CSE 320 Computer Organization and Architecture (3 cr)
Catalog Course Description
Boolean algebra and digital logic. Combinational and sequential circuits. Representations of data and instructions. Architecture and major components of computer systems. Assembly language programming and interfacing to high level languages. Assembler and linker processing.
Course Outcomes
(Letters refer to program outcomes; caps indicate greater emphasis.)
This course introduces students to the interface between the hardware and software of modern computing systems by studying the ISA (instruction set architecture) of a typical microprocessor. Students will learn to use Boolean algebra and related tools to design combinational and sequential circuits. Students will study the internal representation of and operations on basic data types. Students will learn the fundamentals of assembly language programming as a means of studying the ISA of a typical microprocessor.
At the completion of this course, each student should be able to do the following:
 Use Boolean algebra and related tools to design and implement combinational and sequential circuits. (A,i,j)
 Perform fundamental operations on integer and floatingpoint numbers as represented within a processor. (a,i,j)
 Demonstrate comprehension of the von Neumann model of computer organization and techniques for implementing the fetchexecute cycle. (a,c,j)
 Design and implement assemblylanguage functions that manipulate integer and floating point values, including the use of selective and repetitive execution, subprograms, and lowlevel data structures (such as arrays and records). (a,b,c,i,j,k)
Program Outcomes covered in CSE 320

(a)
 An ability to apply knowledge of computing and mathematics appropriate to the discipline (b)
 An ability to analyze a problem, and identify and define the computing requirements appropriate to its solution (c)
 An ability to design, implement, and evaluate a computerbased system, process, component, or program to meet desired needs (i)
 An ability to use current techniques, skills, and tools necessary for computing practice (j)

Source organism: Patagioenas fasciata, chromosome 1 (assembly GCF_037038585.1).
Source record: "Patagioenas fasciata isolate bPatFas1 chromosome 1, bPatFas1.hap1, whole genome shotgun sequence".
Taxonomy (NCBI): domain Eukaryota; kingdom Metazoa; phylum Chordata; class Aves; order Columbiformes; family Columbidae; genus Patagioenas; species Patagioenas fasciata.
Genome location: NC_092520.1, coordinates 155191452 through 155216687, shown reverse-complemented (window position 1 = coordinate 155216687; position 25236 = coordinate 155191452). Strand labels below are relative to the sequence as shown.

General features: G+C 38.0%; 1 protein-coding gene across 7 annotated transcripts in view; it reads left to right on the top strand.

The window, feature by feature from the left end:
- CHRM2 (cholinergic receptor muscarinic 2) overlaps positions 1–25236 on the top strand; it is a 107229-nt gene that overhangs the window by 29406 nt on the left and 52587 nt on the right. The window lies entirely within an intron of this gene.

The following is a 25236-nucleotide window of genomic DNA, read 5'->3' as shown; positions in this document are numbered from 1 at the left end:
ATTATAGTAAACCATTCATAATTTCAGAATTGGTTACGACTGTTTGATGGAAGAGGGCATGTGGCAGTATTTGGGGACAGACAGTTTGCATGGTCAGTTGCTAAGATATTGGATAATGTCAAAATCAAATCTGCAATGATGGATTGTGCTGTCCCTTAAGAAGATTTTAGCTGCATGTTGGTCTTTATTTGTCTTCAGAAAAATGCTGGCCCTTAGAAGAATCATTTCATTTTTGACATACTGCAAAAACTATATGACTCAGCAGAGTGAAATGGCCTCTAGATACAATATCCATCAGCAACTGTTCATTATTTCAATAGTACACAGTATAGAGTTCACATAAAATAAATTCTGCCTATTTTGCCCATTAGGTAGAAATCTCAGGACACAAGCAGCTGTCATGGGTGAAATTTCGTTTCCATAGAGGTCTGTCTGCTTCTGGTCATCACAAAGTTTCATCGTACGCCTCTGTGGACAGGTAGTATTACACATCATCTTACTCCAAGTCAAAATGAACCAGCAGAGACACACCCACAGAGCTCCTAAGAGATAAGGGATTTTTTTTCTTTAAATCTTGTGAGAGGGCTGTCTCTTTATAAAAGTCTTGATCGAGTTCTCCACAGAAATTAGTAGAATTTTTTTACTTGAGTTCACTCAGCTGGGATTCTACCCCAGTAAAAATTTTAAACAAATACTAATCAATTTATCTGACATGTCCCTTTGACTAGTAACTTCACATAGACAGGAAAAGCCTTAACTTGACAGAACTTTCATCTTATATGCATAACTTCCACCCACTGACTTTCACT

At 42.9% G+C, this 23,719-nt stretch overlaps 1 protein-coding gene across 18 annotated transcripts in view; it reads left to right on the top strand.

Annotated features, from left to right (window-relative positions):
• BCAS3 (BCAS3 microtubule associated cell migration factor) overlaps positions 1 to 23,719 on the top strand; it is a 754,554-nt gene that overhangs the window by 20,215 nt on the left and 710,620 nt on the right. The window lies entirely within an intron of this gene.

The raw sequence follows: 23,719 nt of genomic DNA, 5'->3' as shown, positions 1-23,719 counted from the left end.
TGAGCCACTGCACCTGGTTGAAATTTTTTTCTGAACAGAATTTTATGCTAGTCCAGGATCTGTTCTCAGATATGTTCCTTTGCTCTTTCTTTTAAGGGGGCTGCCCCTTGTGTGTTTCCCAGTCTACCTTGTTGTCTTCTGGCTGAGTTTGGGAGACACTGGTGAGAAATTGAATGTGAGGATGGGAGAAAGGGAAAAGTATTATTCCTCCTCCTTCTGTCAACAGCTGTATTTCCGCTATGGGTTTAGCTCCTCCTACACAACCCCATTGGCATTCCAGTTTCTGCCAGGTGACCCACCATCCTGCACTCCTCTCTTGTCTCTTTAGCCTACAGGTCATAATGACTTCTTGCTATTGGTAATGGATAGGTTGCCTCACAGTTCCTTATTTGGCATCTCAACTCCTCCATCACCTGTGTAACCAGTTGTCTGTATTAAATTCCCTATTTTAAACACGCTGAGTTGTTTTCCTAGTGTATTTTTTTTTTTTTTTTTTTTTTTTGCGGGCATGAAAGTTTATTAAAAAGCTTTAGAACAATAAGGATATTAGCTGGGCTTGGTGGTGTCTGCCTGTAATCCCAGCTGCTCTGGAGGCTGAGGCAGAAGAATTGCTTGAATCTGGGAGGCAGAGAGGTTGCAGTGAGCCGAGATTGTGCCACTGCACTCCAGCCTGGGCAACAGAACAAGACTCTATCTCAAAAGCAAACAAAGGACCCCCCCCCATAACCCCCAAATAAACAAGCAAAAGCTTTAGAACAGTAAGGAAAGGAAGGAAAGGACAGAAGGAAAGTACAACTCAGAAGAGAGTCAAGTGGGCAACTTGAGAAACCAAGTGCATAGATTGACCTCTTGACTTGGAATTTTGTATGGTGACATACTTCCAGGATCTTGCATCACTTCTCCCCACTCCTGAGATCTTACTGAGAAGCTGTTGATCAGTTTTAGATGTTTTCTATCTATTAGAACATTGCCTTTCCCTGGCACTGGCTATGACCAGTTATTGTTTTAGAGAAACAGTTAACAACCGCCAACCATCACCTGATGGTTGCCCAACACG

An ability to apply mathematical foundations, algorithmic principles, and computer science theory in the modeling and design of computerbased systems in a way that demonstrates comprehension of the tradeoffs involved in design choices (k)
 An ability to apply design and development principles in the construction of software systems of varying complexity
Assessment
Assessment of how well outcomes are being achieved will be done by applying a rubric to a random sample of at least 25% of the students who have completed the work being used for assessment. Assessment tools are examinations and programming projects. For each outcome being assessed, each student in the sample will be judged to (a) exceed, (b) meet, or (c) fail to meet an objective standard designed to assess this outcome. Unless otherwise specified the thresholds used are: meet (70%), exceed (85%). We will say that this offering of the course achieved the particular outcome if and only if 70% or more of the students sampled were assessed to be in categories (b) or (c).
 Course outcomes I, II, III and IV assessed by
 specific exam questions and programming assignments
Topics
 Combinational and sequential circuits (20% of total lecture time).
 Internal representation of atomic data types and operations on those types (20%).
 Microprocessor architecture and organization, and assembly language programming (36%).
 ISA Implementations (16%).
 Translation processing (8%).
Textbook
 Principles of Computer Architecture (Murdocca and Heuring; PrenticeHall, 2001)
Grading
 Examinations
 Homework